Order of Operations
Part of the Series: Algebra I
The order in which you do simple operations of arithmetic can make a big difference. Learn how to solve problems that combine adding, subtracting, multiplying, and dividing, as well as raising numbers to various powers. These same concepts also apply when you need to simplify algebraic expressions, making it critical…
Percents, Decimals, and Fractions
Part of the Series: Algebra I
Continue your study of math fundamentals by exploring various procedures for converting between percents, decimals, and fractions. Professor Sellers notes that it helps to see these procedures as ways of presenting the same information in different forms.
Variables and Algebraic Expressions
Part of the Series: Algebra I
Advance to the next level of problem solving by using variables as the building blocks to create algebraic expressions, which are combinations of mathematical symbols that might include numbers, variables, and operation symbols. Also learn some tricks for translating the language of problems (phrases in English) into the language of…
Operations and Expressions
Part of the Series: Algebra I
Discover that by following basic rules on how to treat coefficients and exponents, you can reduce very complicated algebraic expressions to much simpler ones. You start by using the commutative property of multiplication to rearrange the terms of an expression, making combining them relatively easy.
Principles of Graphing in 2 Dimensions
Part of the Series: Algebra I
Using graph paper and pencil, begin your exploration of the coordinate plane, also known as the Cartesian plane. Learn how to plot points in the four quadrants of the plane, how to choose a scale for labeling the x and y axes, and how to graph a linear equation.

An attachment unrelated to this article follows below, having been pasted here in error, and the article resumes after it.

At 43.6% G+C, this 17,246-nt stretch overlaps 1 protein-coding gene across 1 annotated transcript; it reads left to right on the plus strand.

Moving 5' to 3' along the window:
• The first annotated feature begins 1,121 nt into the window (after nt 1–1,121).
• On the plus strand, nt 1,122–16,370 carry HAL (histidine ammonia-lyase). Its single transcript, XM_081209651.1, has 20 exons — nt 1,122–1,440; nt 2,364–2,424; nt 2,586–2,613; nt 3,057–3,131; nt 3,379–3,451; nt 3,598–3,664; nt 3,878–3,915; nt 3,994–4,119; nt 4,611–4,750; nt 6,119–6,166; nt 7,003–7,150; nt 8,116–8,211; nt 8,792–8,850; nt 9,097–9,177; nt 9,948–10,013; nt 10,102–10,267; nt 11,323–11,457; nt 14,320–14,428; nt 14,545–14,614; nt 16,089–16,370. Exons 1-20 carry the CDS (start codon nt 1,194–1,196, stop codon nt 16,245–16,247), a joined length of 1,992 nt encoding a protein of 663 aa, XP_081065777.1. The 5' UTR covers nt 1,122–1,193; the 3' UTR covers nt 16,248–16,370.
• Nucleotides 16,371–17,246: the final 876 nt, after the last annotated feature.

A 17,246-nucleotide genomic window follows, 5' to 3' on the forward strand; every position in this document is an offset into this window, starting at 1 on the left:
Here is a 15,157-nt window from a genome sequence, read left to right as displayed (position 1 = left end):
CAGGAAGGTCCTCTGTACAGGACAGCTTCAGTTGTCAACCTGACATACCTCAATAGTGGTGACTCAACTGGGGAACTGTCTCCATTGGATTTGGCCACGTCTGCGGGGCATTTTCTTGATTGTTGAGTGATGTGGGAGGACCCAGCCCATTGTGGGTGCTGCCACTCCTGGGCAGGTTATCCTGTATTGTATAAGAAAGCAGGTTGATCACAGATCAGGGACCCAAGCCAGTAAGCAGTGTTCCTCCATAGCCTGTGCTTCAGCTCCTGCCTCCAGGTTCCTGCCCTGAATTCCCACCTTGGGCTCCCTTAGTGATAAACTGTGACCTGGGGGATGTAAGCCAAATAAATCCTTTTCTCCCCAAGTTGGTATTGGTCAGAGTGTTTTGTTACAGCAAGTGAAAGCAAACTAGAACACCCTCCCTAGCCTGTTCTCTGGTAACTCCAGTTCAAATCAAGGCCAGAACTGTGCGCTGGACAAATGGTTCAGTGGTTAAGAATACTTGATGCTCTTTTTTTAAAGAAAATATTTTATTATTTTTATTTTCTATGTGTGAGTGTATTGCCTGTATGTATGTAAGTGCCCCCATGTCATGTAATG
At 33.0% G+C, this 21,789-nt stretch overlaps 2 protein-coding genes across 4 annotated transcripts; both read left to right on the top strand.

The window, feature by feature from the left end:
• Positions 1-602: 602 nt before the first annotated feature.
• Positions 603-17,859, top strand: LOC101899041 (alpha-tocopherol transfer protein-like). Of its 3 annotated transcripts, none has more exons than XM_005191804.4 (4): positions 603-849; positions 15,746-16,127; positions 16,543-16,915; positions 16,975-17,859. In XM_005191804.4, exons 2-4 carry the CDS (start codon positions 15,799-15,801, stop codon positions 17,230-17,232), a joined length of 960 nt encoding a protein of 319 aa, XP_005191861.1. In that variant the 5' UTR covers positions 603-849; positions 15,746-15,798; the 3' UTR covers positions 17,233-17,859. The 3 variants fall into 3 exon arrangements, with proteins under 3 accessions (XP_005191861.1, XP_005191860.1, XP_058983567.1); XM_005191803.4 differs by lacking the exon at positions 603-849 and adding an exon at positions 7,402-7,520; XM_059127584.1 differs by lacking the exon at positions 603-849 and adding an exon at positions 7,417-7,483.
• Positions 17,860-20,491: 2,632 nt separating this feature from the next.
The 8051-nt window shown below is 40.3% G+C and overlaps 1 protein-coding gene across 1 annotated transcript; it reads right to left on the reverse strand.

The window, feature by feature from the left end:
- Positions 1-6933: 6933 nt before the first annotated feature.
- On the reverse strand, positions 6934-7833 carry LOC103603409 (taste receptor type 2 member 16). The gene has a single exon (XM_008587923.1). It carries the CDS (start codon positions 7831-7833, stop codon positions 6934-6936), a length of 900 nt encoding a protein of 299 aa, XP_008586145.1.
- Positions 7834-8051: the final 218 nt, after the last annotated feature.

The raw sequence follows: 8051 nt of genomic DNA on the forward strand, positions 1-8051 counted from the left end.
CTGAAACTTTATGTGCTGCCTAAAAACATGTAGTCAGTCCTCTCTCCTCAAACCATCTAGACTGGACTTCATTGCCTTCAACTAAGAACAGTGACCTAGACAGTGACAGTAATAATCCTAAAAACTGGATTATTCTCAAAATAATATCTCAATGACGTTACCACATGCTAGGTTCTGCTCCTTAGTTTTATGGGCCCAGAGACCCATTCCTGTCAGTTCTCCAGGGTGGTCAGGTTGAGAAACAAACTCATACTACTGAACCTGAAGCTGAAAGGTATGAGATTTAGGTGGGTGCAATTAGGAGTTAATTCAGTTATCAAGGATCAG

Solving Linear Equations, Part 1
Part of the Series: Algebra I
In this lesson, work through simple one- and two-step linear equations, learning how to isolate the variable by different operations. Professor Sellers also presents a word problem involving a two-step equation and gives tips for how to solve it.
Solving Linear Equations, Part 2
Part of the Series: Algebra I
Investigating more complicated examples of linear equations, learn that linear equations fall into three categories. First, the equation might have exactly one solution. Second, it might have no solutions at all. Third, it might be an identity, which means every number is a solution.
Slope of a Line
Part of the Series: Algebra I
Explore the concept of slope, which for a given straight line is its rate of change, defined as the rise over run. Learn the formula for calculating slope with coordinates only, and what it means to have a positive, negative, and undefined slope.
Graphing Linear Equations, Part 1
Part of the Series: Algebra I
Use what you've learned about slope to graph linear equations in the slope-intercept form, y = mx + b, where m is the slope, and b is the y intercept. Experiment with examples in which you calculate the equation from a graph and from a table of pairs of points.
Graphing Linear Equations, Part 2
Part of the Series: Algebra I
A more versatile approach to writing the equation of a line is the point-slope form, in which only two points are required, and neither needs to intercept the y axis. Work through several examples and become comfortable determining the equation using the line and the line using the equation.
Parallel and Perpendicular Lines
Part of the Series: Algebra I
Apply what you've discovered about equations of lines to two very special types of lines: parallel and perpendicular. Learn how to tell if lines are parallel or perpendicular from their equations alone, without having to see the lines themselves. Also try your hand at word problems that feature both types…